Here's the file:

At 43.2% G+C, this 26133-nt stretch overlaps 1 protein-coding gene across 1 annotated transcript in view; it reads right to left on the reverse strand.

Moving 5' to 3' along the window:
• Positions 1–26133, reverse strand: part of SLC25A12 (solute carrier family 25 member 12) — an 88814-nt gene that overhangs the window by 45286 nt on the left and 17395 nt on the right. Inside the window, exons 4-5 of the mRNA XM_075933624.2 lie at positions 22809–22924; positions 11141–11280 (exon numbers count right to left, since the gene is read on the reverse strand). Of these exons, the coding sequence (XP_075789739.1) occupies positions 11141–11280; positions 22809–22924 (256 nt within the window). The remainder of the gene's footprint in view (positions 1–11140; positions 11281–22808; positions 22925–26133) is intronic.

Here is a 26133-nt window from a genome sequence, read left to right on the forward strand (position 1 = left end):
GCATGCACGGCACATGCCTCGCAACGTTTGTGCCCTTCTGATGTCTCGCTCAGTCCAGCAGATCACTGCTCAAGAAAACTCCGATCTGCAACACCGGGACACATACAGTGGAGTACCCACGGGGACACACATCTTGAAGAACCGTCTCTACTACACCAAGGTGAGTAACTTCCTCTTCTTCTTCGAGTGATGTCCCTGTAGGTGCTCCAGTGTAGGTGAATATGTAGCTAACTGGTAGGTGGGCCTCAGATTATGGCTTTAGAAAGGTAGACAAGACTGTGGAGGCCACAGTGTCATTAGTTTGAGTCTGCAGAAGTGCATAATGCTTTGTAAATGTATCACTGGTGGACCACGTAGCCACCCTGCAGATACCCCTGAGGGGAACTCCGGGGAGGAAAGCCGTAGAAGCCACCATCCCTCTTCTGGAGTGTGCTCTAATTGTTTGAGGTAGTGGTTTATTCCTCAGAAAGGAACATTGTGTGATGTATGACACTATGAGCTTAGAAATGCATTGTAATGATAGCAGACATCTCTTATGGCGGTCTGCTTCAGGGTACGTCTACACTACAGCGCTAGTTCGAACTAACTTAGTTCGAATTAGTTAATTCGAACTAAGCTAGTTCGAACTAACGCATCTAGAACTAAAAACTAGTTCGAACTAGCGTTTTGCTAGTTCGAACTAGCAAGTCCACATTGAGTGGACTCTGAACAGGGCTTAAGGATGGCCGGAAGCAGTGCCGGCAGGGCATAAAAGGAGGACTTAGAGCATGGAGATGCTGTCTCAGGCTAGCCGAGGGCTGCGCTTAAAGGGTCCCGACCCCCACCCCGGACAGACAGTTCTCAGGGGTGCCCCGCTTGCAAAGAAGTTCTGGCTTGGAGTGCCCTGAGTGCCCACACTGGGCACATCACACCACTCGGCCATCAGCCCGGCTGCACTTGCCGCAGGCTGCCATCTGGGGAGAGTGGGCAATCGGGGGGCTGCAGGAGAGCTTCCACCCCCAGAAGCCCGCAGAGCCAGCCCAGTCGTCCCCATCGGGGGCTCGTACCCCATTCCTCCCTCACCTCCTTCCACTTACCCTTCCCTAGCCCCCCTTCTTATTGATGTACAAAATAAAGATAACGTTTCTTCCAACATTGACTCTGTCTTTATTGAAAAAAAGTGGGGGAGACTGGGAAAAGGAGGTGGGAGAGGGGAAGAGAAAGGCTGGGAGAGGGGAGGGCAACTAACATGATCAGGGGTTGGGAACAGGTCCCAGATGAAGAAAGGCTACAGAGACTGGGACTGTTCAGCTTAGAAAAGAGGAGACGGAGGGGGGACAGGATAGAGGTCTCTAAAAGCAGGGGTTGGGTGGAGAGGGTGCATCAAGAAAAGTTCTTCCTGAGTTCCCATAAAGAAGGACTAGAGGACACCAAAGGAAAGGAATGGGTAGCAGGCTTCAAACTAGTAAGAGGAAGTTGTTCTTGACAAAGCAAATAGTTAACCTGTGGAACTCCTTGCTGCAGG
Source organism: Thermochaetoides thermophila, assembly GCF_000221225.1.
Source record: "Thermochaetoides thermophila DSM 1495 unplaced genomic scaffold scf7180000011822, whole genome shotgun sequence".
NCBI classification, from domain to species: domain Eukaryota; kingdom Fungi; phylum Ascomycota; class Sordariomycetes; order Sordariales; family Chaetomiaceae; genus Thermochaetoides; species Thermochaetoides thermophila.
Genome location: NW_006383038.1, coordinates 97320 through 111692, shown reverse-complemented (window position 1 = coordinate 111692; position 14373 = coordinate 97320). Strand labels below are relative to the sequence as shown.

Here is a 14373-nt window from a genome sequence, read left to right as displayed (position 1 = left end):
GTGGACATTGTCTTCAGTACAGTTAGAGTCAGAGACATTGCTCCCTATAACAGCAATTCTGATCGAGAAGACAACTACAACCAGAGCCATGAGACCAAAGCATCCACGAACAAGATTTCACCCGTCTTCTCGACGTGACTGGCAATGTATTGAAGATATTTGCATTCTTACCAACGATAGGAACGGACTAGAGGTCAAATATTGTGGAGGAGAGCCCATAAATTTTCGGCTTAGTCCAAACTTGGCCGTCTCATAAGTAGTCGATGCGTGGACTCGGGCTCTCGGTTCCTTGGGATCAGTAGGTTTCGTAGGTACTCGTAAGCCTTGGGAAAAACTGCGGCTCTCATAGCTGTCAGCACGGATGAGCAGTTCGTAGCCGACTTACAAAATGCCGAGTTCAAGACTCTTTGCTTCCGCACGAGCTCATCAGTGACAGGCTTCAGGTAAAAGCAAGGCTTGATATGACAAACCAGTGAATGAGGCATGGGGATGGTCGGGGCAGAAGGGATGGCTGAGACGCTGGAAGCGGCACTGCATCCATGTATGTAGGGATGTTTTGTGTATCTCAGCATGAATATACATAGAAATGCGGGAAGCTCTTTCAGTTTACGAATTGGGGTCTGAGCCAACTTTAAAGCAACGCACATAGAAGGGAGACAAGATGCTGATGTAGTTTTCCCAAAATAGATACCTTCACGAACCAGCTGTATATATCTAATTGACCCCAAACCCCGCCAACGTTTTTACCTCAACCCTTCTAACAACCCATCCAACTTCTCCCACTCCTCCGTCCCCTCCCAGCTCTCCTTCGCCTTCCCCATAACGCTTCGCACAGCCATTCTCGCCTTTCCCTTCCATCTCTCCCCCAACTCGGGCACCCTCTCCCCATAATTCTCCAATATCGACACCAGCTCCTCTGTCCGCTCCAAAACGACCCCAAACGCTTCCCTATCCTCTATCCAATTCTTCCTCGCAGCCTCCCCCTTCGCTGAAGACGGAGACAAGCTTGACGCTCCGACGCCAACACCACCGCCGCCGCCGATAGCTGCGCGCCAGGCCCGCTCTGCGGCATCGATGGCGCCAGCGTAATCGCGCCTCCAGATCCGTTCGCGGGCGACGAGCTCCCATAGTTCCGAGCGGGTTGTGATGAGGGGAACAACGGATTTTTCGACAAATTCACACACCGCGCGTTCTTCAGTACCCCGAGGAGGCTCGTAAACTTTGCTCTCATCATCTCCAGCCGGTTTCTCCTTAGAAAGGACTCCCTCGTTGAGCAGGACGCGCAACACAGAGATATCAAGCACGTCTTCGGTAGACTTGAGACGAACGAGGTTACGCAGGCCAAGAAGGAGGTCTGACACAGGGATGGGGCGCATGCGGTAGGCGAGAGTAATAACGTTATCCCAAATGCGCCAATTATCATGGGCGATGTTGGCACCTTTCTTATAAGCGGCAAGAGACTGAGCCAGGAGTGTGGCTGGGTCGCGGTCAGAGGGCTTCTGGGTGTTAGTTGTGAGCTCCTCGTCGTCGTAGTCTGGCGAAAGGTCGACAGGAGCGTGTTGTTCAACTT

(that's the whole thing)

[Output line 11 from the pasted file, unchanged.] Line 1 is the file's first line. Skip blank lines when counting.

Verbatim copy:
GTGGACATTGTCTTCAGTACAGTTAGAGTCAGAGACATTGCTCCCTATAACAGCAATTCTGATCGAGAAGACAACTACAACCAGAGCCATGAGACCAAAGCATCCACGAACAAGATTTCACCCGTCTTCTCGACGTGACTGGCAATGTATTGAAGATATTTGCATTCTTACCAACGATAGGAACGGACTAGAGGTCAAATATTGTGGAGGAGAGCCCATAAATTTTCGGCTTAGTCCAAACTTGGCCGTCTCATAAGTAGTCGATGCGTGGACTCGGGCTCTCGGTTCCTTGGGATCAGTAGGTTTCGTAGGTACTCGTAAGCCTTGGGAAAAACTGCGGCTCTCATAGCTGTCAGCACGGATGAGCAGTTCGTAGCCGACTTACAAAATGCCGAGTTCAAGACTCTTTGCTTCCGCACGAGCTCATCAGTGACAGGCTTCAGGTAAAAGCAAGGCTTGATATGACAAACCAGTGAATGAGGCATGGGGATGGTCGGGGCAGAAGGGATGGCTGAGACGCTGGAAGCGGCACTGCATCCATGTATGTAGGGATGTTTTGTGTATCTCAGCATGAATATACATAGAAATGCGGGAAGCTCTTTCAGTTTACGAATTGGGGTCTGAGCCAACTTTAAAGCAACGCACATAGAAGGGAGACAAGATGCTGATGTAGTTTTCCCAAAATAGATACCTTCACGAACCAGCTGTATATATCTAATTGACCCCAAACCCCGCCAACGTTTTTACCTCAACCCTTCTAACAACCCATCCAACTTCTCCCACTCCTCCGTCCCCTCCCAGCTCTCCTTCGCCTTCCCCATAACGCTTCGCACAGCCATTCTCGCCTTTCCCTTCCATCTCTCCCCCAACTCGGGCACCCTCTCCCCATAATTCTCCAATATCGACACCAGCTCCTCTGTCCGCTCCAAAACGACCCCAAACGCTTCCCTATCCTCTATCCAATTCTTCCTCGCAGCCTCCCCCTTCGCTGAAGACGGAGACAAGCTTGACGCTCCGACGCCAACACCACCGCCGCCGCCGATAGCTGCGCGCCAGGCCCGCTCTGCGGCATCGATGGCGCCAGCGTAATCGCGCCTCCAGATCCGTTCGCGGGCGACGAGCTCCCATAGTTCCGAGCGGGTTGTGATGAGGGGAACAACGGATTTTTCGACAAATTCACACACCGCGCGTTCTTCAGTACCCCGAGGAGGCTCGTAAACTTTGCTCTCATCATCTCCAGCCGGTTTCTCCTTAGAAAGGACTCCCTCGTTGAGCAGGACGCGCAACACAGAGATATCAAGCACGTCTTCGGTAGACTTGAGACGAACGAGGTTACGCAGGCCAAGAAGGAGGTCTGACACAGGGATGGGGCGCATGCGGTAGGCGAGAGTAATAACGTTATCCCAAATGCGCCAATTATCATGGGCGATGTTGGCACCTTTCTTATAAGCGGCAAGAGACTGAGCCAGGAGTGTGGCTGGGTCGCGGTCAGAGGGCTTCTGGGTGTTAGTTGTGAGCTCCTCGTCGTCGTAGTCTGGCGAAAGGTCGACAGGAGCGTGTTGTTCAACTT